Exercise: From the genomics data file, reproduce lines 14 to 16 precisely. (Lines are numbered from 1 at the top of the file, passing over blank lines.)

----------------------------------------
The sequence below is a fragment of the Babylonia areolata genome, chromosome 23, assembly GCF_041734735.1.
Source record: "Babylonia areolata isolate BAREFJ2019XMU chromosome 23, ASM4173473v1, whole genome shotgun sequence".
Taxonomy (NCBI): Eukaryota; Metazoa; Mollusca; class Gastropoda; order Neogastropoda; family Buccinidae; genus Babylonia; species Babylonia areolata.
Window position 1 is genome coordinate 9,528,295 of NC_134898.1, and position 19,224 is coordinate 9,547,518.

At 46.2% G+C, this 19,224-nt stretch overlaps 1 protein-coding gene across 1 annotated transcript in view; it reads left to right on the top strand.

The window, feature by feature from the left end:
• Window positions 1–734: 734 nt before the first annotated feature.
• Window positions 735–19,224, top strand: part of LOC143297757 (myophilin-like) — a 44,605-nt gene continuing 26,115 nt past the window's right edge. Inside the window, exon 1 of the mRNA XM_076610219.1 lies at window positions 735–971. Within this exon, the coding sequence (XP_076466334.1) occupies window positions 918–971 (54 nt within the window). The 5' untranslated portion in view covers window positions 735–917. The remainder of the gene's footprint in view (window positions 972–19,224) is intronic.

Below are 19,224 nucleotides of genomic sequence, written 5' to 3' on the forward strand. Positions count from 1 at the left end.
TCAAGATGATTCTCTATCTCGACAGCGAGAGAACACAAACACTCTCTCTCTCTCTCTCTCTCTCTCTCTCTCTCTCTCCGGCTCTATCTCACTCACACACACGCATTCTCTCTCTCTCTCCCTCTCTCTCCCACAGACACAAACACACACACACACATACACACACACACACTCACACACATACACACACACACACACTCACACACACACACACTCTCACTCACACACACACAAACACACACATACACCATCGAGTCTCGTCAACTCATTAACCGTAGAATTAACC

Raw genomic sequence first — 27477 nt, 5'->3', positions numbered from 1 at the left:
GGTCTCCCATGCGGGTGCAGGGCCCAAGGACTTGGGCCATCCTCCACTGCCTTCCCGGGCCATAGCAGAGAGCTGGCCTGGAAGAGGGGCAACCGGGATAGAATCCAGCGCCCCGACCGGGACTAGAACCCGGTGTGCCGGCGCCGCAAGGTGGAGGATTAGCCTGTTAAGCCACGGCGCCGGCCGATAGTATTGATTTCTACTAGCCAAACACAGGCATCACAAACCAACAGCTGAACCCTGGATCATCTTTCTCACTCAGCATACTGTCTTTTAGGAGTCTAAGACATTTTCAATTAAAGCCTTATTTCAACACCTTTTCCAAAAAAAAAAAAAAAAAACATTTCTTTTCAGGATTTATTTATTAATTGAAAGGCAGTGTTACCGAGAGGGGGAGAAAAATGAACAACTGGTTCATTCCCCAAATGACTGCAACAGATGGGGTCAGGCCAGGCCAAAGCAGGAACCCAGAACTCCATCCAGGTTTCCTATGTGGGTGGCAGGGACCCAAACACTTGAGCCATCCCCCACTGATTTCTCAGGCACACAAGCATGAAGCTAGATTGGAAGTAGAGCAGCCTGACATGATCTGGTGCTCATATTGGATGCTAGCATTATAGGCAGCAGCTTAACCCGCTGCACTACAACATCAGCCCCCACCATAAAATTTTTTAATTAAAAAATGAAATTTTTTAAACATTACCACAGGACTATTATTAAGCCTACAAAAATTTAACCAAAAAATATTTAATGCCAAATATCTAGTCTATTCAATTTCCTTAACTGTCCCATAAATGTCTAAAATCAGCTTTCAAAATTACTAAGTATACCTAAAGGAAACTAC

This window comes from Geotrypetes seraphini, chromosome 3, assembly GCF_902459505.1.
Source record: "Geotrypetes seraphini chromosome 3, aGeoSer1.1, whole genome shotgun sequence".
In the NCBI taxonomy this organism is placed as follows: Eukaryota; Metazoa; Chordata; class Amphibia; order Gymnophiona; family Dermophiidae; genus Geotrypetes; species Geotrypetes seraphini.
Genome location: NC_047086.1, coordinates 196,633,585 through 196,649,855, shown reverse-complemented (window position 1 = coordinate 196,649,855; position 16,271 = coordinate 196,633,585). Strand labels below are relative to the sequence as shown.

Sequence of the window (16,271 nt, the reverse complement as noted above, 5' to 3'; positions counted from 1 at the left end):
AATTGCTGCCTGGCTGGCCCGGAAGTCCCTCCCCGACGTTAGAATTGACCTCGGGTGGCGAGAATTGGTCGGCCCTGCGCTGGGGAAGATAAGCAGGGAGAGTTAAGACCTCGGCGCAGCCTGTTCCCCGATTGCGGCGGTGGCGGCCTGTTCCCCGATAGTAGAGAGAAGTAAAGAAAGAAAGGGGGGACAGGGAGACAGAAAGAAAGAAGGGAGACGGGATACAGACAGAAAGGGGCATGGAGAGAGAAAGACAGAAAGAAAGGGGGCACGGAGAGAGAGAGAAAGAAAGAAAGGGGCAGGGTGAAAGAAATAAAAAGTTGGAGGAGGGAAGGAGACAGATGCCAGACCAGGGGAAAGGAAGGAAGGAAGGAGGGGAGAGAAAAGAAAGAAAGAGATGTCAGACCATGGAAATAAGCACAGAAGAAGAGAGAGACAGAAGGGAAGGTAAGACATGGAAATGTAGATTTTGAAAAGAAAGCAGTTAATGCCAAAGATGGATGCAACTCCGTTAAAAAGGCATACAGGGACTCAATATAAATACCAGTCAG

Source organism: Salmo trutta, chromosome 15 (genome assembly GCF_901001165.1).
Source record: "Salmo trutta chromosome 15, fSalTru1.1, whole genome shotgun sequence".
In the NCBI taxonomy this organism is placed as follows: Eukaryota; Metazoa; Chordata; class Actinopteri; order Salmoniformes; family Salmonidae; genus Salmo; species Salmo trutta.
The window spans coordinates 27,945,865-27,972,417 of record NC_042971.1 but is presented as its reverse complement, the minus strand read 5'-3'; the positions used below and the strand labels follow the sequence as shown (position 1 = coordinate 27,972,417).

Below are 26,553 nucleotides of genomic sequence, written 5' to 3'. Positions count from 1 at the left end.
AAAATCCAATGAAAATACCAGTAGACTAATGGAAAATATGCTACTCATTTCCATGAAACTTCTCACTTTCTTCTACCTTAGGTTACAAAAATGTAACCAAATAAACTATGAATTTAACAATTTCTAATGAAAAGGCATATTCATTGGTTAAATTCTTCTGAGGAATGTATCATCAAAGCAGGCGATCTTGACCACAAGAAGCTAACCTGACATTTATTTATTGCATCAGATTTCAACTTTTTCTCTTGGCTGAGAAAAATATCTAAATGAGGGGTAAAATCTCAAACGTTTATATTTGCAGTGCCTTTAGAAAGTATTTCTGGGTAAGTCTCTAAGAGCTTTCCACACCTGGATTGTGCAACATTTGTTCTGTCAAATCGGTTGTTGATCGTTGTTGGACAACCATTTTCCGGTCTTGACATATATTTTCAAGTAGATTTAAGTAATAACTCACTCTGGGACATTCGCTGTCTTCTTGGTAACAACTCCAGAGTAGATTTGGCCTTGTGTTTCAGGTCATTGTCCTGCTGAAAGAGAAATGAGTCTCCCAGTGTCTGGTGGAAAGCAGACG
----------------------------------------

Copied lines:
Source record: "Geotrypetes seraphini chromosome 3, aGeoSer1.1, whole genome shotgun sequence".
In the NCBI taxonomy this organism is placed as follows: Eukaryota; Metazoa; Chordata; class Amphibia; order Gymnophiona; family Dermophiidae; genus Geotrypetes; species Geotrypetes seraphini.
Genome location: NC_047086.1, coordinates 196,633,585 through 196,649,855, shown reverse-complemented (window position 1 = coordinate 196,649,855; position 16,271 = coordinate 196,633,585). Strand labels below are relative to the sequence as shown.